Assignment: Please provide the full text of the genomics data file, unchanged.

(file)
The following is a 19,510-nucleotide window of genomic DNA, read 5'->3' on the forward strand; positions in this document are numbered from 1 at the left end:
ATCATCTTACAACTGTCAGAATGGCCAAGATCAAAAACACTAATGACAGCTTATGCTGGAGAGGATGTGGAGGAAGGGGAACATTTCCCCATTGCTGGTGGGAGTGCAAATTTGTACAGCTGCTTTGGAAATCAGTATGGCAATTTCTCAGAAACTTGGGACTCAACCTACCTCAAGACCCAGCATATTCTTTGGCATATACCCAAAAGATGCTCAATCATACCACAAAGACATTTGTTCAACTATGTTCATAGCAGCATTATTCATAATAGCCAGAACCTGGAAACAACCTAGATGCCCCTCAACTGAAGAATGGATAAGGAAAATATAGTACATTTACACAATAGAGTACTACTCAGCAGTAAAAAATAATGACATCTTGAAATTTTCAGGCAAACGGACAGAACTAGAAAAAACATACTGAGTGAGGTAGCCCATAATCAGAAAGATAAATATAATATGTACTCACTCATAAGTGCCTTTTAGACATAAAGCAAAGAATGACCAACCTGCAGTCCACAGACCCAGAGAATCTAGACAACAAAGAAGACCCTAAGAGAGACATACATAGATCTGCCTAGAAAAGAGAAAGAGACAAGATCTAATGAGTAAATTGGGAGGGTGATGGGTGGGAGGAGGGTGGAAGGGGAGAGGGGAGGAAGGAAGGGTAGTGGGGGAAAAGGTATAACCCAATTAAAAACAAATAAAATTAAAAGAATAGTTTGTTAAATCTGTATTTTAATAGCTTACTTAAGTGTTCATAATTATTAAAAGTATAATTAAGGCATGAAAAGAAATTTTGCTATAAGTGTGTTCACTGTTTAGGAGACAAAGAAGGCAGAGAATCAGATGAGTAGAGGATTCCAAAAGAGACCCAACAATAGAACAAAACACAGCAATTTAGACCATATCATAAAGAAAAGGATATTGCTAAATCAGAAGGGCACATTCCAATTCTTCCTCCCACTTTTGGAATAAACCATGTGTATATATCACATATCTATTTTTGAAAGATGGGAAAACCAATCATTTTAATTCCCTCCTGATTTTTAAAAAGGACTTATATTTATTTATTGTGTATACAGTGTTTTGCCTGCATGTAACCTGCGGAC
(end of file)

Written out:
The following is a 19,510-nucleotide window of genomic DNA, read 5'->3' on the forward strand; positions in this document are numbered from 1 at the left end:
ATCATCTTACAACTGTCAGAATGGCCAAGATCAAAAACACTAATGACAGCTTATGCTGGAGAGGATGTGGAGGAAGGGGAACATTTCCCCATTGCTGGTGGGAGTGCAAATTTGTACAGCTGCTTTGGAAATCAGTATGGCAATTTCTCAGAAACTTGGGACTCAACCTACCTCAAGACCCAGCATATTCTTTGGCATATACCCAAAAGATGCTCAATCATACCACAAAGACATTTGTTCAACTATGTTCATAGCAGCATTATTCATAATAGCCAGAACCTGGAAACAACCTAGATGCCCCTCAACTGAAGAATGGATAAGGAAAATATAGTACATTTACACAATAGAGTACTACTCAGCAGTAAAAAATAATGACATCTTGAAATTTTCAGGCAAACGGACAGAACTAGAAAAAACATACTGAGTGAGGTAGCCCATAATCAGAAAGATAAATATAATATGTACTCACTCATAAGTGCCTTTTAGACATAAAGCAAAGAATGACCAACCTGCAGTCCACAGACCCAGAGAATCTAGACAACAAAGAAGACCCTAAGAGAGACATACATAGATCTGCCTAGAAAAGAGAAAGAGACAAGATCTAATGAGTAAATTGGGAGGGTGATGGGTGGGAGGAGGGTGGAAGGGGAGAGGGGAGGAAGGAAGGGTAGTGGGGGAAAAGGTATAACCCAATTAAAAACAAATAAAATTAAAAGAATAGTTTGTTAAATCTGTATTTTAATAGCTTACTTAAGTGTTCATAATTATTAAAAGTATAATTAAGGCATGAAAAGAAATTTTGCTATAAGTGTGTTCACTGTTTAGGAGACAAAGAAGGCAGAGAATCAGATGAGTAGAGGATTCCAAAAGAGACCCAACAATAGAACAAAACACAGCAATTTAGACCATATCATAAAGAAAAGGATATTGCTAAATCAGAAGGGCACATTCCAATTCTTCCTCCCACTTTTGGAATAAACCATGTGTATATATCACATATCTATTTTTGAAAGATGGGAAAACCAATCATTTTAATTCCCTCCTGATTTTTAAAAAGGACTTATATTTATTTATTGTGTATACAGTGTTTTGCCTGCATGTAACCTGCGGAC